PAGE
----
The Tour Of Battenkill

The full photo essay can be viewed here.

Standing in Cambridge, New York, for the first time at 9.30am, I had no idea about what type of day would unravel. Looking at the skies, the rain was definitely going to play its part and make the dirt sections pretty spectacular. Things were shaping up for a true “Spring” classic. Seeing Kristen House lining up at the start, resplendent in his red, blue, but mostly white British champion’s jersey, one thing was for sure: this might be the best advert ever for Tide (although, according to Dean Downing, four rinses gets the Battenkill dirt out).

The pre-race prep gave a lot away. The Fly V Australia and the Holowesko Partners (Garmin) teams have got things dialed in, money talks. Rapha Condor, despite living out of suitcases, still looked like the coolest team on the block (separate post coming on the Leggeros – a beautiful ride), well at least before the race; after, the mud made everyone pretty much look the same. Next were the teams that had to bring in hire cars and vans, but still managed to make things look good with about $25k worth of bikes propped up against them. Then there was the regional riders, getting ready out of the trunks of cars and pick-ups, and looking a little apprehensive about lining up on a day like this.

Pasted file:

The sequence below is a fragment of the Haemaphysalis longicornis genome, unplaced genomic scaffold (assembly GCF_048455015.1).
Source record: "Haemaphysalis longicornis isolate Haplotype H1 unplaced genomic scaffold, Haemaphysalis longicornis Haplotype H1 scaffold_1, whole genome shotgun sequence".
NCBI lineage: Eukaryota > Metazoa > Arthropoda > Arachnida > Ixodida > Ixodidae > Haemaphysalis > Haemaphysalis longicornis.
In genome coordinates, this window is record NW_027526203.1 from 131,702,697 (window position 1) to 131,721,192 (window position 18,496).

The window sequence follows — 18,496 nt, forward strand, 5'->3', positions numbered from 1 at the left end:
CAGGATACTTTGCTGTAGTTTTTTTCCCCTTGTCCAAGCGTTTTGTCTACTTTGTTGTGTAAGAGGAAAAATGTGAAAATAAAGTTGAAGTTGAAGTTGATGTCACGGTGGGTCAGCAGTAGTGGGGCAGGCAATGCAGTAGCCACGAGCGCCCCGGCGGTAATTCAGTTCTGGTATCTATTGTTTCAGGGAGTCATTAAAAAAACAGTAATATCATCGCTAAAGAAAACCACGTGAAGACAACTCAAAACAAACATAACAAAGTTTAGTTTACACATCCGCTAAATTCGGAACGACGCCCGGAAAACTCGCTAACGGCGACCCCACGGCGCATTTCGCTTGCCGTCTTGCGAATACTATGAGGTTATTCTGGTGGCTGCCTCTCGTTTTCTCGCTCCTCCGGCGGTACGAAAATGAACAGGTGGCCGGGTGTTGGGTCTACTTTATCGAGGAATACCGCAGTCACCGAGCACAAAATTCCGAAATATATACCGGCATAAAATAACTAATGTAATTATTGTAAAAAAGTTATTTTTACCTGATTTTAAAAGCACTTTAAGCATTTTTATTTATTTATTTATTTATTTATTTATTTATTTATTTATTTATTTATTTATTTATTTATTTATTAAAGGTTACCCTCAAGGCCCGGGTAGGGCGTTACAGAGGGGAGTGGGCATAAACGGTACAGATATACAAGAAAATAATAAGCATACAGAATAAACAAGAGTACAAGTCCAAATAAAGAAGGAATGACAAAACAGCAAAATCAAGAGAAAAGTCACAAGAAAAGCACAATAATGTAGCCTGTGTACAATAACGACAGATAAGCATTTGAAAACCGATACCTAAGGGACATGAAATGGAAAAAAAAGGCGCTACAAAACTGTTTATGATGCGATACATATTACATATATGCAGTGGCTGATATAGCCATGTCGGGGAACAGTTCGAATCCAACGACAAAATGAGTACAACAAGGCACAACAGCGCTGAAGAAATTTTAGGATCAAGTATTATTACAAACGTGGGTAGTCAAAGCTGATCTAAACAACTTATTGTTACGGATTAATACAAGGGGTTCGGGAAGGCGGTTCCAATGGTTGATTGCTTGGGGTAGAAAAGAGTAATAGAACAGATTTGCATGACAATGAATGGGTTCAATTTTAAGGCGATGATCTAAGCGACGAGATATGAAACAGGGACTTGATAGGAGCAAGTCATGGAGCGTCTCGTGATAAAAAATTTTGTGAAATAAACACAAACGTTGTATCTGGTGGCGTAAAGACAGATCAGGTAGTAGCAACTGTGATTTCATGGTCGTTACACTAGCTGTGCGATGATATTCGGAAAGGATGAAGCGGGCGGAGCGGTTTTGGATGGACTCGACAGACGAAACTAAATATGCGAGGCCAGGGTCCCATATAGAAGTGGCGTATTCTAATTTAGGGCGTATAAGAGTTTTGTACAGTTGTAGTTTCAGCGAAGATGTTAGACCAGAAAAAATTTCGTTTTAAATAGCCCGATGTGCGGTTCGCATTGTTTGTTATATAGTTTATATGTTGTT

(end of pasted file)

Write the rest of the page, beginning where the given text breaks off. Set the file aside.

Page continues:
I got out to Mountain Road for the first lap. By the time the race got to me, they were already strung out the full length of the dirt section into the distance, small groups of 10 and 15 riders leading a lot of lone riders over the rolling mud slides. Riders were already suffering not even at the halfway point. For the second lap I got myself over to Swamp Road. On the way across lots of riders had pulled the chute and were heading back into town. Swamp Road and Stage Road is where the race happened. Landis and Fairley were already off the front and having a conversation on the way up, with Floyd saying, “I don’t know man….”, the question, I have no idea. Maybe Caleb was asking “How on earth do I get all this mud out Floyd?” In between them and what was left of the field, a few riders were burying themselves to try and get back to them.

This is a great race, on the way up. I can only think it is going to get more and more popular. It has a unique character unlike any other race in the US, and in fact, like any other race I have ever been to both here and in Europe. Spare a thought for the Rapha team who are now stranded due to volcano dust (no matter how many times you say that, it still sounds bizarre), and potentially could miss the start of their European campaign in Brittany next week. That is definitely not kosher…

Categories: Races

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